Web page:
Get yourself a glass of something fine. Get a blanket. Draw your chair up close to the computer screen. If you’re brave, you can turn off the light.
Also, you need to become six years old. Can you do that? In your mind?
When I was wee, my mother, an ex-programmer, brought me to the big beige monitor and got an enormous, thin square with a circle on it out of a locked, half-transparent filing pod. She fed it into a large chunk of plastic and I played, for the first time, Granny’s Garden.
Granny’s Garden was developed by Mike Matson for 4mation, released in 1983 (four years before I was born), and it’s remembered as an educational game. Why? I’d love to know. It’s available on multiple platforms, Amstrad CPC, Macintosh,BBC Micro,Commodore 64,Microsoft Windows, Linux, ZX Spectrum, and, in fact, as an app. Play it.
There was something wrong with the version we had. The screen of our computer was incompatible with the first real puzzle of the game and didn’t show enough colours to allow me to identify the word “log” hidden in the bricks of the woodsman’s cottage. I thought I’d never got further than that, but upon watching the play through above I realised that I recognised the differently coloured brooms and the mushroom and the snail. I suppose mum must have helped me, or I guessed right somehow. It doesn’t really matter. What I do know is that I certainly never completed the game alone, that I was allowed to play it rarely, and that playing it felt tremendous. It’s a weird game. It’s Grimms-level weird. A child disguised as a broomstick, invisible upon first inspection, and identifiable only because it is green? A snail whose shell you are invited to ride within? It’s wild, log-cabin imagery on par with the whirling eyes of the tinder-box dogs. That’s a power story for me.
Regularly, wrong choices in Granny’s Garden greet you with the hideous face of the evil witch (the Granny of the title? Who knows?). Her distended beak shows pegish teeth, her yellow eye stares squarely at you; she’s frightening, bizarre, obscene. What does she do to you when she catches you? Eats you?
She sends you home. Is that scary? Somehow.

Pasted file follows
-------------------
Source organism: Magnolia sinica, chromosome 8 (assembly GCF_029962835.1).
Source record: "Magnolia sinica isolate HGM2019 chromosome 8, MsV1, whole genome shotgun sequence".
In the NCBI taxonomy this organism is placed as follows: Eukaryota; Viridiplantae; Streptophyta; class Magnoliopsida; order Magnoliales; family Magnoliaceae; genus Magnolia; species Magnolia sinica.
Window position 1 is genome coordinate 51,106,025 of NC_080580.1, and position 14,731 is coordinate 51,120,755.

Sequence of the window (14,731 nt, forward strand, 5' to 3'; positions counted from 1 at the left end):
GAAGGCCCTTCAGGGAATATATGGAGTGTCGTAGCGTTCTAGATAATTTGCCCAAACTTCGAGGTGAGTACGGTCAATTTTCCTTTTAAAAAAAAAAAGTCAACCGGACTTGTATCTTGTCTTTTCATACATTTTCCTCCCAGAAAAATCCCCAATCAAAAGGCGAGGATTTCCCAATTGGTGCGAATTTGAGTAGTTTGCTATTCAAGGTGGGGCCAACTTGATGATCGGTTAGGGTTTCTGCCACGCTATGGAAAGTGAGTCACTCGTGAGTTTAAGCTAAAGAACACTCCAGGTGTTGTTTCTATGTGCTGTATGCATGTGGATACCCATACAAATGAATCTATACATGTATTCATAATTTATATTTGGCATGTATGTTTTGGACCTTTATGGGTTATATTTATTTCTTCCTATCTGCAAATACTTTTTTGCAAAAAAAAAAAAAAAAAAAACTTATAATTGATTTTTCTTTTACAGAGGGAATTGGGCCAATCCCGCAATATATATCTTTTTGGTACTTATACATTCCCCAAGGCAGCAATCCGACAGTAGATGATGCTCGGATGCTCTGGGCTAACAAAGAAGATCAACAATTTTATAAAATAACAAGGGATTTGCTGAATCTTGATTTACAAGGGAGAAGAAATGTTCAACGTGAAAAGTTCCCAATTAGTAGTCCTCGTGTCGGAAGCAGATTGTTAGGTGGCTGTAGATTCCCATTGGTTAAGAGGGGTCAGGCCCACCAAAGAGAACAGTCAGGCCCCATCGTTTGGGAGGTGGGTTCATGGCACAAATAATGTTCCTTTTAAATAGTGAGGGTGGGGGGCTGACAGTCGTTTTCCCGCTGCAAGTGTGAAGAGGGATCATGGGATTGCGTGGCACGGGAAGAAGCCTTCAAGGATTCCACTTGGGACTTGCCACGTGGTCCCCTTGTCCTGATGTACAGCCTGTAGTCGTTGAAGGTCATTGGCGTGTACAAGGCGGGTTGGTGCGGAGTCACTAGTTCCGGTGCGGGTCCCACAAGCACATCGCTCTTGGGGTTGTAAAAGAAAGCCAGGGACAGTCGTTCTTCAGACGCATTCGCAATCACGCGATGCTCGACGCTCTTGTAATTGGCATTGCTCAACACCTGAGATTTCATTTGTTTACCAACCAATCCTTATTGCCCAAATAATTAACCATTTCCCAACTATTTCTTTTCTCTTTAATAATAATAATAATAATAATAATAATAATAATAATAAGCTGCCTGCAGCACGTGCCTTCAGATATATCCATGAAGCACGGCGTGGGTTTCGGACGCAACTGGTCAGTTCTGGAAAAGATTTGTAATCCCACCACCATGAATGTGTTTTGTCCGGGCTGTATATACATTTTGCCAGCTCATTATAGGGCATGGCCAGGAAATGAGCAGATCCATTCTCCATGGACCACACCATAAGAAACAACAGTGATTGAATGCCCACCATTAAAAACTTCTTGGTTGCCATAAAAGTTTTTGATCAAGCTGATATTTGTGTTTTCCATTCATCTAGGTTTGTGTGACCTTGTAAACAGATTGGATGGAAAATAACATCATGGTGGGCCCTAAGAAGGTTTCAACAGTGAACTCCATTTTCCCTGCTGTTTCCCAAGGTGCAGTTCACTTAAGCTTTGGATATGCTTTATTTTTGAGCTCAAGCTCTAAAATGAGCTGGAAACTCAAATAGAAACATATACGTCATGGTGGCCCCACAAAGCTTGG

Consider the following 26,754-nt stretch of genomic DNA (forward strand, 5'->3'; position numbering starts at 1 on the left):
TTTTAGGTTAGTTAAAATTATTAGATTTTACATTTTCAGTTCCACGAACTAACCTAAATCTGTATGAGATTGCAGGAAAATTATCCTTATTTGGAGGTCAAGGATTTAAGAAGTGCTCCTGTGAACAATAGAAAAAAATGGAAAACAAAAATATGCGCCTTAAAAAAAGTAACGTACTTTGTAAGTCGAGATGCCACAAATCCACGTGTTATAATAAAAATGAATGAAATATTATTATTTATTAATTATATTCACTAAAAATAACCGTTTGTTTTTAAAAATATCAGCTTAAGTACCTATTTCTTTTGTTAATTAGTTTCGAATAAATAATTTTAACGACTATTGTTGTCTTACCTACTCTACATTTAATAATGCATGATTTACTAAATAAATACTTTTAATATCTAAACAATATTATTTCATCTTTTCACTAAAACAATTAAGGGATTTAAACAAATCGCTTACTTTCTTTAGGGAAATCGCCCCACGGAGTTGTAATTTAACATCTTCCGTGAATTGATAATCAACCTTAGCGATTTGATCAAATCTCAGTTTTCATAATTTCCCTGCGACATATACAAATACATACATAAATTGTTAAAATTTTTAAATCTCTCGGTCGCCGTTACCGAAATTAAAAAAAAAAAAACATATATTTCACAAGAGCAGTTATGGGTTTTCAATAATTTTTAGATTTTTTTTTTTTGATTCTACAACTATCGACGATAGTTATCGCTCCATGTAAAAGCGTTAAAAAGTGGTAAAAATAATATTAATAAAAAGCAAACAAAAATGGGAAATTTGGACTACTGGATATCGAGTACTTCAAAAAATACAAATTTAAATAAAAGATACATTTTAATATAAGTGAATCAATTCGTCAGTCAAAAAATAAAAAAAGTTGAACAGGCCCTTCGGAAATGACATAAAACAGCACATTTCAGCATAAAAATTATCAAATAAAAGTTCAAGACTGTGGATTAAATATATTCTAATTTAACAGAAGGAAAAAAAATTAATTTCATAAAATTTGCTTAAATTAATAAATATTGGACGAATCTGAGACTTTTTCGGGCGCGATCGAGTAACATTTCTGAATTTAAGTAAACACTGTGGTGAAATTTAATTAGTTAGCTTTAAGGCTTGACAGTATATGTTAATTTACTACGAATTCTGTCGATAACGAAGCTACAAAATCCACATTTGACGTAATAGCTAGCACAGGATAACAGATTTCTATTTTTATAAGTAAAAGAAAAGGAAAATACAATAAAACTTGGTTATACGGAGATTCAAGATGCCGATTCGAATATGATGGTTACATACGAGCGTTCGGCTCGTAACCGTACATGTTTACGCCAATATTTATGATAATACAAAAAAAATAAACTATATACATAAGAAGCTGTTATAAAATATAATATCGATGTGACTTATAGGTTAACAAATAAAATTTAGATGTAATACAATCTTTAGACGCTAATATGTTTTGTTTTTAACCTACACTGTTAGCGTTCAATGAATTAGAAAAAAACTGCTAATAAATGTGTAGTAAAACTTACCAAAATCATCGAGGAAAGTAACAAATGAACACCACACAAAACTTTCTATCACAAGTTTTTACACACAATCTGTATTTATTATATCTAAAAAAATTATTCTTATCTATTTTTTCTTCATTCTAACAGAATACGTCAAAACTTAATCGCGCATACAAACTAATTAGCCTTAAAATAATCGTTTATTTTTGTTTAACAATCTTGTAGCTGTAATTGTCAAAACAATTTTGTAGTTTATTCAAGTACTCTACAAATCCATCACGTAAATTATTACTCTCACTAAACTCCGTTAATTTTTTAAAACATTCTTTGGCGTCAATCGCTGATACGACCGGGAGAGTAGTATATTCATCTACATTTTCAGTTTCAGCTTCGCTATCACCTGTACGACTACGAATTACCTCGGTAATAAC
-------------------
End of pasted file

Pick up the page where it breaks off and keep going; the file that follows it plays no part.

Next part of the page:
I was a shy child, and I took horror seriously. Earnest about fiction, you know? Granny’s Garden was affecting in its quietness. It’s folktale-ish geographical mystery, the feeling of being chased, slowly. Similar to the zombie fiction of the old school, but the focus on gathering, saving, figuring out put me in a far better place than upsetting “run for your life” stories. It’s a similar atmosphere, actually, to the eye of the apocalypse setting of my beloved Megaten: Nocturne.
As I said, I didn’t get to play it much. My parents don’t quite comprehend what video games are for, or how they’re positive. I suspect that if Granny’s Garden hadn’t been labelled as educational, I wouldn’t have been introduced to it at all. They bought me a Playstation and my sister was a regular upgrader once she convinced them the GameBoy Colour was a good investment, but they never really came around to why anybody would want to press buttons and look at a screen when they could be drawing a picture or building a wall or moving their body.
I don’t game much now. Granny’s Garden ensured that I think of video games as long-term mood investments. I played GG maybe six times in five years, and it was WORTH IT. So these days, six months of thinking I could go for some Kirby’s Dream Course is perfectly satisfactory. I can play Nocturne maybe once a year, for a couple of hours, and feel aesthetically satisfied. Proper enriched! Watching somebody play a game is pretty much as good as playing it, in my book. Maybe because Granny’s Garden is a matter of occasional keyboard inputs instead of the x button x button x button x button JUMP, JUMP, FUUUCK stuff that was my norm later on?
Check it out, one of the lost children you’re searching for even has my name. Almost.